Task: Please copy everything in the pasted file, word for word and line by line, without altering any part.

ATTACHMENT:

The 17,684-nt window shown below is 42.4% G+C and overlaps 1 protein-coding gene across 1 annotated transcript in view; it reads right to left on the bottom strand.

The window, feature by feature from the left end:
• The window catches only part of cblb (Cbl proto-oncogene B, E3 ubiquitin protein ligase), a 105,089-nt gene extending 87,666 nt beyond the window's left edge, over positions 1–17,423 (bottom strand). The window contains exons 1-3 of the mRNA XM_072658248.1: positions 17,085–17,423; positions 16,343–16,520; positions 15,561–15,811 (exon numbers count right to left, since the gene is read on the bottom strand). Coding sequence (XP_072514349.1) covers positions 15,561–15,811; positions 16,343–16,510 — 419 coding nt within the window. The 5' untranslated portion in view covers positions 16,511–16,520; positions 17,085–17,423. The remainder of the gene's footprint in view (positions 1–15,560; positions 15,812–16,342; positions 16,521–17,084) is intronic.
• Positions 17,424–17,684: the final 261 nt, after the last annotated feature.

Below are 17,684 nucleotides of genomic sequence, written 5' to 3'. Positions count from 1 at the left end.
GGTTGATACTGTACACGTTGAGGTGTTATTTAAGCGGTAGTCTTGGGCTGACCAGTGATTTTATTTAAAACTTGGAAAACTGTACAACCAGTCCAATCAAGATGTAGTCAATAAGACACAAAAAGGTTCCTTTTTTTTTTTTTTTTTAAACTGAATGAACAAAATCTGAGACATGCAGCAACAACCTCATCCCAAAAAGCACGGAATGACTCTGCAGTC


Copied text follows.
The 17,684-nt window shown below is 42.4% G+C and overlaps 1 protein-coding gene across 1 annotated transcript in view; it reads right to left on the bottom strand.

The window, feature by feature from the left end:
• The window catches only part of cblb (Cbl proto-oncogene B, E3 ubiquitin protein ligase), a 105,089-nt gene extending 87,666 nt beyond the window's left edge, over positions 1–17,423 (bottom strand). The window contains exons 1-3 of the mRNA XM_072658248.1: positions 17,085–17,423; positions 16,343–16,520; positions 15,561–15,811 (exon numbers count right to left, since the gene is read on the bottom strand). Coding sequence (XP_072514349.1) covers positions 15,561–15,811; positions 16,343–16,510 — 419 coding nt within the window. The 5' untranslated portion in view covers positions 16,511–16,520; positions 17,085–17,423. The remainder of the gene's footprint in view (positions 1–15,560; positions 15,812–16,342; positions 16,521–17,084) is intronic.
• Positions 17,424–17,684: the final 261 nt, after the last annotated feature.

Below are 17,684 nucleotides of genomic sequence, written 5' to 3'. Positions count from 1 at the left end.
GGTTGATACTGTACACGTTGAGGTGTTATTTAAGCGGTAGTCTTGGGCTGACCAGTGATTTTATTTAAAACTTGGAAAACTGTACAACCAGTCCAATCAAGATGTAGTCAATAAGACACAAAAAGGTTCCTTTTTTTTTTTTTTTTTAAACTGAATGAACAAAATCTGAGACATGCAGCAACAACCTCATCCCAAAAAGCACGGAATGACTCTGCAGTC